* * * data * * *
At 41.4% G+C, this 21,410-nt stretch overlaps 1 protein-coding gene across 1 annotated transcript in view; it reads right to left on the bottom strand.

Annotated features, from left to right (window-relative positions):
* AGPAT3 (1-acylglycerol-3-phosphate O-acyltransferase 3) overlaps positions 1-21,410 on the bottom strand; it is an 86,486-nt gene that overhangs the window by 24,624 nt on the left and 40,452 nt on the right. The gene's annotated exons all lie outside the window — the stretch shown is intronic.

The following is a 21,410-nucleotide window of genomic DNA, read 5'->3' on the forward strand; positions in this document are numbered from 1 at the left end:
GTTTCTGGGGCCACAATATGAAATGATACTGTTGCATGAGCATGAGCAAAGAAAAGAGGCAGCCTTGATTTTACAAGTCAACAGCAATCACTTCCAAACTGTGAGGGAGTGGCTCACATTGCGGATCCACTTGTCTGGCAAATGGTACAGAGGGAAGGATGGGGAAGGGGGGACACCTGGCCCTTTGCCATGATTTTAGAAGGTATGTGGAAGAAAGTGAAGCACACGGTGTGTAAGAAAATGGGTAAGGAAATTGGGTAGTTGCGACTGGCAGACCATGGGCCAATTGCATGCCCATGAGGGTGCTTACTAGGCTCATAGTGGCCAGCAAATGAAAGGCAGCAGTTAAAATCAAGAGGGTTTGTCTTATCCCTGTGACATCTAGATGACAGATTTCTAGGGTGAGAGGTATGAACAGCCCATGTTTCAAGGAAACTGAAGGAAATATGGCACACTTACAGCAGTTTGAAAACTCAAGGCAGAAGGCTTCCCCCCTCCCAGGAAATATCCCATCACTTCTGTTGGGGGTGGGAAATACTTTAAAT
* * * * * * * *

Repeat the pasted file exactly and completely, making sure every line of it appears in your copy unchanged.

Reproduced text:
At 41.4% G+C, this 21,410-nt stretch overlaps 1 protein-coding gene across 1 annotated transcript in view; it reads right to left on the bottom strand.

Annotated features, from left to right (window-relative positions):
* AGPAT3 (1-acylglycerol-3-phosphate O-acyltransferase 3) overlaps positions 1-21,410 on the bottom strand; it is an 86,486-nt gene that overhangs the window by 24,624 nt on the left and 40,452 nt on the right. The gene's annotated exons all lie outside the window — the stretch shown is intronic.

The following is a 21,410-nucleotide window of genomic DNA, read 5'->3' on the forward strand; positions in this document are numbered from 1 at the left end:
GTTTCTGGGGCCACAATATGAAATGATACTGTTGCATGAGCATGAGCAAAGAAAAGAGGCAGCCTTGATTTTACAAGTCAACAGCAATCACTTCCAAACTGTGAGGGAGTGGCTCACATTGCGGATCCACTTGTCTGGCAAATGGTACAGAGGGAAGGATGGGGAAGGGGGGACACCTGGCCCTTTGCCATGATTTTAGAAGGTATGTGGAAGAAAGTGAAGCACACGGTGTGTAAGAAAATGGGTAAGGAAATTGGGTAGTTGCGACTGGCAGACCATGGGCCAATTGCATGCCCATGAGGGTGCTTACTAGGCTCATAGTGGCCAGCAAATGAAAGGCAGCAGTTAAAATCAAGAGGGTTTGTCTTATCCCTGTGACATCTAGATGACAGATTTCTAGGGTGAGAGGTATGAACAGCCCATGTTTCAAGGAAACTGAAGGAAATATGGCACACTTACAGCAGTTTGAAAACTCAAGGCAGAAGGCTTCCCCCCTCCCAGGAAATATCCCATCACTTCTGTTGGGGGTGGGAAATACTTTAAAT